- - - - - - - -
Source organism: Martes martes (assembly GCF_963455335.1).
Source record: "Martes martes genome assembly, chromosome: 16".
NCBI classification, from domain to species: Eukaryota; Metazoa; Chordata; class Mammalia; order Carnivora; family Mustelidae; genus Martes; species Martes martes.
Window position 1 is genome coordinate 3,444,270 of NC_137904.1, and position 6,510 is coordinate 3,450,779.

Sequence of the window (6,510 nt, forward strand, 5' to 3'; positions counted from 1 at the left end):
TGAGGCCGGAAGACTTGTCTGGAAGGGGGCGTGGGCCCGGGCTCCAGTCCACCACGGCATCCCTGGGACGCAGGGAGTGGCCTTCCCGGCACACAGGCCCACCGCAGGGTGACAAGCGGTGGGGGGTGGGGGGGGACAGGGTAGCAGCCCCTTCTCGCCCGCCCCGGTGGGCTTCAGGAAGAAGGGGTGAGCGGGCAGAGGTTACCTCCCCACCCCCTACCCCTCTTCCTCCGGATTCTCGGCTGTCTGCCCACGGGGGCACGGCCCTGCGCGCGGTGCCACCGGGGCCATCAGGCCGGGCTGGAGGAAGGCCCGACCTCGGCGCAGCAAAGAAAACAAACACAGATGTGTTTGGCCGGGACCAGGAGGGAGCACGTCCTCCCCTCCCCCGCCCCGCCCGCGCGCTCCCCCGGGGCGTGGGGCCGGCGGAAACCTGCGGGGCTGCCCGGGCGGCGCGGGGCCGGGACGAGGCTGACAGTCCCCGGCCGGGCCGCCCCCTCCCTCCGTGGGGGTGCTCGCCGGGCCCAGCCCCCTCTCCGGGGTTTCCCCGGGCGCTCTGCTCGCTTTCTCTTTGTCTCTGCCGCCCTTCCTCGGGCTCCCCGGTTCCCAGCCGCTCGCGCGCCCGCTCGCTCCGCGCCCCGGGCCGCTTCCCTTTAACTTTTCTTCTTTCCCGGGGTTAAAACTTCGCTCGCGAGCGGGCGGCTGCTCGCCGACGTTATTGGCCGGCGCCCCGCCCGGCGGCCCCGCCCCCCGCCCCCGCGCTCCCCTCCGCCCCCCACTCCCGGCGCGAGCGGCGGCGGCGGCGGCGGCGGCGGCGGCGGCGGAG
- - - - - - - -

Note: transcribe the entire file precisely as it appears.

Source organism: Martes martes (assembly GCF_963455335.1).
Source record: "Martes martes genome assembly, chromosome: 16".
NCBI classification, from domain to species: Eukaryota; Metazoa; Chordata; class Mammalia; order Carnivora; family Mustelidae; genus Martes; species Martes martes.
Window position 1 is genome coordinate 3,444,270 of NC_137904.1, and position 6,510 is coordinate 3,450,779.

Sequence of the window (6,510 nt, forward strand, 5' to 3'; positions counted from 1 at the left end):
TGAGGCCGGAAGACTTGTCTGGAAGGGGGCGTGGGCCCGGGCTCCAGTCCACCACGGCATCCCTGGGACGCAGGGAGTGGCCTTCCCGGCACACAGGCCCACCGCAGGGTGACAAGCGGTGGGGGGTGGGGGGGGACAGGGTAGCAGCCCCTTCTCGCCCGCCCCGGTGGGCTTCAGGAAGAAGGGGTGAGCGGGCAGAGGTTACCTCCCCACCCCCTACCCCTCTTCCTCCGGATTCTCGGCTGTCTGCCCACGGGGGCACGGCCCTGCGCGCGGTGCCACCGGGGCCATCAGGCCGGGCTGGAGGAAGGCCCGACCTCGGCGCAGCAAAGAAAACAAACACAGATGTGTTTGGCCGGGACCAGGAGGGAGCACGTCCTCCCCTCCCCCGCCCCGCCCGCGCGCTCCCCCGGGGCGTGGGGCCGGCGGAAACCTGCGGGGCTGCCCGGGCGGCGCGGGGCCGGGACGAGGCTGACAGTCCCCGGCCGGGCCGCCCCCTCCCTCCGTGGGGGTGCTCGCCGGGCCCAGCCCCCTCTCCGGGGTTTCCCCGGGCGCTCTGCTCGCTTTCTCTTTGTCTCTGCCGCCCTTCCTCGGGCTCCCCGGTTCCCAGCCGCTCGCGCGCCCGCTCGCTCCGCGCCCCGGGCCGCTTCCCTTTAACTTTTCTTCTTTCCCGGGGTTAAAACTTCGCTCGCGAGCGGGCGGCTGCTCGCCGACGTTATTGGCCGGCGCCCCGCCCGGCGGCCCCGCCCCCCGCCCCCGCGCTCCCCTCCGCCCCCCACTCCCGGCGCGAGCGGCGGCGGCGGCGGCGGCGGCGGCGGCGGCGGAG